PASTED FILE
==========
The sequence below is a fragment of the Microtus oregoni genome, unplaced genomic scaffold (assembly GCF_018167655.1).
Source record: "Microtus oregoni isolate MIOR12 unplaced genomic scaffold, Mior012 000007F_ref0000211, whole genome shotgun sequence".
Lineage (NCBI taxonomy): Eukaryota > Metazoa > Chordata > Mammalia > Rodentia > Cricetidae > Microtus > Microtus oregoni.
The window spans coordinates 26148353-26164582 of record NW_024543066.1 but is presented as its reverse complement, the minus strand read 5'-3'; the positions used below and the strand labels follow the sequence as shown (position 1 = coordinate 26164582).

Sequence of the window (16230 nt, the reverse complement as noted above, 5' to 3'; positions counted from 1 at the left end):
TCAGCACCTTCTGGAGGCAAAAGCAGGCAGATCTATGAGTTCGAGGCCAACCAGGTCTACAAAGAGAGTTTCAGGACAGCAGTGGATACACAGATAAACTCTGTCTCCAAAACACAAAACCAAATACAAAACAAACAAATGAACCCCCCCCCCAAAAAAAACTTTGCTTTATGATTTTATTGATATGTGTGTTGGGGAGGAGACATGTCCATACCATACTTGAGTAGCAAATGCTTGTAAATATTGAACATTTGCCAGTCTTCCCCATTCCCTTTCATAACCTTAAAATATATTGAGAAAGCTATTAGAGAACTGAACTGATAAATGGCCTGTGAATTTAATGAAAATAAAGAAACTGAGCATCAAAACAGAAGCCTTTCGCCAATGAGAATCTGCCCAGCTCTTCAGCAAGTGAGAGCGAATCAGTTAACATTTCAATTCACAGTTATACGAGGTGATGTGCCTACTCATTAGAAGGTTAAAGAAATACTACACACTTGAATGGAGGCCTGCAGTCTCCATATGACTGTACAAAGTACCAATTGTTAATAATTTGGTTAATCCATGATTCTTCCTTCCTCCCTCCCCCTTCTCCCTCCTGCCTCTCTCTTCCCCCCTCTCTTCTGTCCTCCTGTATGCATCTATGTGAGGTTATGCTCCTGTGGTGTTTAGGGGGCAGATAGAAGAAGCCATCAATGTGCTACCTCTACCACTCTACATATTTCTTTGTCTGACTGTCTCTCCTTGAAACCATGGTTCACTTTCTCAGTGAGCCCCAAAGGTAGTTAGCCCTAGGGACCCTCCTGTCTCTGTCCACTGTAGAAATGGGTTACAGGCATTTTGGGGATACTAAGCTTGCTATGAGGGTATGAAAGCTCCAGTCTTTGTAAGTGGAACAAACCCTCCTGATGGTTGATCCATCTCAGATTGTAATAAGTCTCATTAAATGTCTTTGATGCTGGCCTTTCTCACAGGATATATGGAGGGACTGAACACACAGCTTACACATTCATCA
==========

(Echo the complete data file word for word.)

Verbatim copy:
The sequence below is a fragment of the Microtus oregoni genome, unplaced genomic scaffold (assembly GCF_018167655.1).
Source record: "Microtus oregoni isolate MIOR12 unplaced genomic scaffold, Mior012 000007F_ref0000211, whole genome shotgun sequence".
Lineage (NCBI taxonomy): Eukaryota > Metazoa > Chordata > Mammalia > Rodentia > Cricetidae > Microtus > Microtus oregoni.
The window spans coordinates 26148353-26164582 of record NW_024543066.1 but is presented as its reverse complement, the minus strand read 5'-3'; the positions used below and the strand labels follow the sequence as shown (position 1 = coordinate 26164582).

Sequence of the window (16230 nt, the reverse complement as noted above, 5' to 3'; positions counted from 1 at the left end):
TCAGCACCTTCTGGAGGCAAAAGCAGGCAGATCTATGAGTTCGAGGCCAACCAGGTCTACAAAGAGAGTTTCAGGACAGCAGTGGATACACAGATAAACTCTGTCTCCAAAACACAAAACCAAATACAAAACAAACAAATGAACCCCCCCCCCAAAAAAAACTTTGCTTTATGATTTTATTGATATGTGTGTTGGGGAGGAGACATGTCCATACCATACTTGAGTAGCAAATGCTTGTAAATATTGAACATTTGCCAGTCTTCCCCATTCCCTTTCATAACCTTAAAATATATTGAGAAAGCTATTAGAGAACTGAACTGATAAATGGCCTGTGAATTTAATGAAAATAAAGAAACTGAGCATCAAAACAGAAGCCTTTCGCCAATGAGAATCTGCCCAGCTCTTCAGCAAGTGAGAGCGAATCAGTTAACATTTCAATTCACAGTTATACGAGGTGATGTGCCTACTCATTAGAAGGTTAAAGAAATACTACACACTTGAATGGAGGCCTGCAGTCTCCATATGACTGTACAAAGTACCAATTGTTAATAATTTGGTTAATCCATGATTCTTCCTTCCTCCCTCCCCCTTCTCCCTCCTGCCTCTCTCTTCCCCCCTCTCTTCTGTCCTCCTGTATGCATCTATGTGAGGTTATGCTCCTGTGGTGTTTAGGGGGCAGATAGAAGAAGCCATCAATGTGCTACCTCTACCACTCTACATATTTCTTTGTCTGACTGTCTCTCCTTGAAACCATGGTTCACTTTCTCAGTGAGCCCCAAAGGTAGTTAGCCCTAGGGACCCTCCTGTCTCTGTCCACTGTAGAAATGGGTTACAGGCATTTTGGGGATACTAAGCTTGCTATGAGGGTATGAAAGCTCCAGTCTTTGTAAGTGGAACAAACCCTCCTGATGGTTGATCCATCTCAGATTGTAATAAGTCTCATTAAATGTCTTTGATGCTGGCCTTTCTCACAGGATATATGGAGGGACTGAACACACAGCTTACACATTCATCA